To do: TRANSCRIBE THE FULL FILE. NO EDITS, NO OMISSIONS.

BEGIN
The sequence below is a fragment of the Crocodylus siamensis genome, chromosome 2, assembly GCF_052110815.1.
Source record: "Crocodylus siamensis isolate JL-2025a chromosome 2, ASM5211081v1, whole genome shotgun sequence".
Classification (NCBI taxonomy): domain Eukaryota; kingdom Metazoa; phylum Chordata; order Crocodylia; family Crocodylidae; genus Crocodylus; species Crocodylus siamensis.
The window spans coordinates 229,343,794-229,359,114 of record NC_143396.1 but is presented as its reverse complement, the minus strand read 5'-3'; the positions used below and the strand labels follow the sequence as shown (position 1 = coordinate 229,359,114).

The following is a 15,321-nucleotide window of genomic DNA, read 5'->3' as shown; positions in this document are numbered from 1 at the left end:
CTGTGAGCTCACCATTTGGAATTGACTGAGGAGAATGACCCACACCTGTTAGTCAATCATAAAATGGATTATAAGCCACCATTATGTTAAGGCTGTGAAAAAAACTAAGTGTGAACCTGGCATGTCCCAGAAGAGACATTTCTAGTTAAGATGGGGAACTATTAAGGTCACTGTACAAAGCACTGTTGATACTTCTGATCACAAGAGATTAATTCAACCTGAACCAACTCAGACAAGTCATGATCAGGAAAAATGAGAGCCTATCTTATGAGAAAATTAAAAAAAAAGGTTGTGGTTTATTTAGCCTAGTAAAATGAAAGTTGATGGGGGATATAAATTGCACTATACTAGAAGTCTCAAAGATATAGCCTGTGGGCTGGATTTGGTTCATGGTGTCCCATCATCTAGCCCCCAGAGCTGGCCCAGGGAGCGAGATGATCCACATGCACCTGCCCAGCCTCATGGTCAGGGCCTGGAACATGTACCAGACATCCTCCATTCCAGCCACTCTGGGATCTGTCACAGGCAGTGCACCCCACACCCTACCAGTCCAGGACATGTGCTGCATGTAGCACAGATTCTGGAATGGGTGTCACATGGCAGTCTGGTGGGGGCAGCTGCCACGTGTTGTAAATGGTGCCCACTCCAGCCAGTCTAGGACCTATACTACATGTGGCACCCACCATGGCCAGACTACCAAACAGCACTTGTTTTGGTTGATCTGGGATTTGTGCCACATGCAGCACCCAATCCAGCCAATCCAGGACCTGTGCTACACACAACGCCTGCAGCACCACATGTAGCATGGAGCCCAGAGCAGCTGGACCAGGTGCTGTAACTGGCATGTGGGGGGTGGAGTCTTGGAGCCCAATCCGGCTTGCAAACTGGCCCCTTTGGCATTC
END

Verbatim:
The sequence below is a fragment of the Crocodylus siamensis genome, chromosome 2, assembly GCF_052110815.1.
Source record: "Crocodylus siamensis isolate JL-2025a chromosome 2, ASM5211081v1, whole genome shotgun sequence".
Classification (NCBI taxonomy): domain Eukaryota; kingdom Metazoa; phylum Chordata; order Crocodylia; family Crocodylidae; genus Crocodylus; species Crocodylus siamensis.
The window spans coordinates 229,343,794-229,359,114 of record NC_143396.1 but is presented as its reverse complement, the minus strand read 5'-3'; the positions used below and the strand labels follow the sequence as shown (position 1 = coordinate 229,359,114).

The following is a 15,321-nucleotide window of genomic DNA, read 5'->3' as shown; positions in this document are numbered from 1 at the left end:
CTGTGAGCTCACCATTTGGAATTGACTGAGGAGAATGACCCACACCTGTTAGTCAATCATAAAATGGATTATAAGCCACCATTATGTTAAGGCTGTGAAAAAAACTAAGTGTGAACCTGGCATGTCCCAGAAGAGACATTTCTAGTTAAGATGGGGAACTATTAAGGTCACTGTACAAAGCACTGTTGATACTTCTGATCACAAGAGATTAATTCAACCTGAACCAACTCAGACAAGTCATGATCAGGAAAAATGAGAGCCTATCTTATGAGAAAATTAAAAAAAAAGGTTGTGGTTTATTTAGCCTAGTAAAATGAAAGTTGATGGGGGATATAAATTGCACTATACTAGAAGTCTCAAAGATATAGCCTGTGGGCTGGATTTGGTTCATGGTGTCCCATCATCTAGCCCCCAGAGCTGGCCCAGGGAGCGAGATGATCCACATGCACCTGCCCAGCCTCATGGTCAGGGCCTGGAACATGTACCAGACATCCTCCATTCCAGCCACTCTGGGATCTGTCACAGGCAGTGCACCCCACACCCTACCAGTCCAGGACATGTGCTGCATGTAGCACAGATTCTGGAATGGGTGTCACATGGCAGTCTGGTGGGGGCAGCTGCCACGTGTTGTAAATGGTGCCCACTCCAGCCAGTCTAGGACCTATACTACATGTGGCACCCACCATGGCCAGACTACCAAACAGCACTTGTTTTGGTTGATCTGGGATTTGTGCCACATGCAGCACCCAATCCAGCCAATCCAGGACCTGTGCTACACACAACGCCTGCAGCACCACATGTAGCATGGAGCCCAGAGCAGCTGGACCAGGTGCTGTAACTGGCATGTGGGGGGTGGAGTCTTGGAGCCCAATCCGGCTTGCAAACTGGCCCCTTTGGCATTC